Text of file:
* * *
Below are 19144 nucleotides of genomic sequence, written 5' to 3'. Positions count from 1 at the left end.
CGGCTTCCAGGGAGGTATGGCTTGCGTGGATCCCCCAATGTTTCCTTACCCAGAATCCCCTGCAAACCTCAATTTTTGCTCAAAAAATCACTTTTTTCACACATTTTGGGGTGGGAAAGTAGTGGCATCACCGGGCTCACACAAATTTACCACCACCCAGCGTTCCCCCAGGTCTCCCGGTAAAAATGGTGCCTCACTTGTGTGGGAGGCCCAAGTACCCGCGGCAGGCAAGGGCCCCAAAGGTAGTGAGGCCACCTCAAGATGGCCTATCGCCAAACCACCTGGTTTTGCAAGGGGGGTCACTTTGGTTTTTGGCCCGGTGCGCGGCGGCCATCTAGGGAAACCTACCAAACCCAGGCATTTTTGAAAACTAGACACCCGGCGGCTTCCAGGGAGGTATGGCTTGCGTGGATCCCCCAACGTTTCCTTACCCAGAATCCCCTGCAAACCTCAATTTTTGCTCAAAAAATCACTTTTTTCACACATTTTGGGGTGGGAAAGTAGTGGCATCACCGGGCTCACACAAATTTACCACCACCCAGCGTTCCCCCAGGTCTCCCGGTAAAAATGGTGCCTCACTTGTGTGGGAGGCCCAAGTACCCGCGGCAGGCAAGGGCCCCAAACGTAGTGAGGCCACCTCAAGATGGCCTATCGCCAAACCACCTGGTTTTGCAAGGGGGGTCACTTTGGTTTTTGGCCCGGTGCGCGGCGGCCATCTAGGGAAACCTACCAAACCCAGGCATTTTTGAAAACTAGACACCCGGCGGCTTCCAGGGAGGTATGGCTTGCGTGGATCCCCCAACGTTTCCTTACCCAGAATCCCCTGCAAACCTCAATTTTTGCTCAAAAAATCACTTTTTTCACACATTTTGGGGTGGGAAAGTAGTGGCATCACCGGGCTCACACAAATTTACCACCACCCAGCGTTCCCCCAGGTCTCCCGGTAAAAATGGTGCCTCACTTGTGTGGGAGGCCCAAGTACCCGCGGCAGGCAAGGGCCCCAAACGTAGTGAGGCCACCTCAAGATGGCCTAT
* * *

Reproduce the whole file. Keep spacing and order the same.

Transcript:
Below are 19144 nucleotides of genomic sequence, written 5' to 3'. Positions count from 1 at the left end.
CGGCTTCCAGGGAGGTATGGCTTGCGTGGATCCCCCAATGTTTCCTTACCCAGAATCCCCTGCAAACCTCAATTTTTGCTCAAAAAATCACTTTTTTCACACATTTTGGGGTGGGAAAGTAGTGGCATCACCGGGCTCACACAAATTTACCACCACCCAGCGTTCCCCCAGGTCTCCCGGTAAAAATGGTGCCTCACTTGTGTGGGAGGCCCAAGTACCCGCGGCAGGCAAGGGCCCCAAAGGTAGTGAGGCCACCTCAAGATGGCCTATCGCCAAACCACCTGGTTTTGCAAGGGGGGTCACTTTGGTTTTTGGCCCGGTGCGCGGCGGCCATCTAGGGAAACCTACCAAACCCAGGCATTTTTGAAAACTAGACACCCGGCGGCTTCCAGGGAGGTATGGCTTGCGTGGATCCCCCAACGTTTCCTTACCCAGAATCCCCTGCAAACCTCAATTTTTGCTCAAAAAATCACTTTTTTCACACATTTTGGGGTGGGAAAGTAGTGGCATCACCGGGCTCACACAAATTTACCACCACCCAGCGTTCCCCCAGGTCTCCCGGTAAAAATGGTGCCTCACTTGTGTGGGAGGCCCAAGTACCCGCGGCAGGCAAGGGCCCCAAACGTAGTGAGGCCACCTCAAGATGGCCTATCGCCAAACCACCTGGTTTTGCAAGGGGGGTCACTTTGGTTTTTGGCCCGGTGCGCGGCGGCCATCTAGGGAAACCTACCAAACCCAGGCATTTTTGAAAACTAGACACCCGGCGGCTTCCAGGGAGGTATGGCTTGCGTGGATCCCCCAACGTTTCCTTACCCAGAATCCCCTGCAAACCTCAATTTTTGCTCAAAAAATCACTTTTTTCACACATTTTGGGGTGGGAAAGTAGTGGCATCACCGGGCTCACACAAATTTACCACCACCCAGCGTTCCCCCAGGTCTCCCGGTAAAAATGGTGCCTCACTTGTGTGGGAGGCCCAAGTACCCGCGGCAGGCAAGGGCCCCAAACGTAGTGAGGCCACCTCAAGATGGCCTAT